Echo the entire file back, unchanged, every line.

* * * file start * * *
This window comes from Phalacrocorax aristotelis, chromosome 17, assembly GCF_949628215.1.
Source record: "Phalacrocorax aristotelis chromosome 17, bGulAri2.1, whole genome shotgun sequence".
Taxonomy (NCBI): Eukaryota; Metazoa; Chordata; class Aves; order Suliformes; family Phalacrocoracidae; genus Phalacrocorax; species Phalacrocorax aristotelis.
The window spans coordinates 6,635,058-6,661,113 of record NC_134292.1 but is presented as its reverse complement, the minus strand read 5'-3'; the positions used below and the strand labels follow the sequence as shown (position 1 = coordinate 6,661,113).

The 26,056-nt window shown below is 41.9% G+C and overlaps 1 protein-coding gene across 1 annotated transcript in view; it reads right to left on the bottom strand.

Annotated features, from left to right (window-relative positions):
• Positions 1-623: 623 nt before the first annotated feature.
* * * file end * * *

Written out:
This window comes from Phalacrocorax aristotelis, chromosome 17, assembly GCF_949628215.1.
Source record: "Phalacrocorax aristotelis chromosome 17, bGulAri2.1, whole genome shotgun sequence".
Taxonomy (NCBI): Eukaryota; Metazoa; Chordata; class Aves; order Suliformes; family Phalacrocoracidae; genus Phalacrocorax; species Phalacrocorax aristotelis.
The window spans coordinates 6,635,058-6,661,113 of record NC_134292.1 but is presented as its reverse complement, the minus strand read 5'-3'; the positions used below and the strand labels follow the sequence as shown (position 1 = coordinate 6,661,113).

The 26,056-nt window shown below is 41.9% G+C and overlaps 1 protein-coding gene across 1 annotated transcript in view; it reads right to left on the bottom strand.

Annotated features, from left to right (window-relative positions):
• Positions 1-623: 623 nt before the first annotated feature.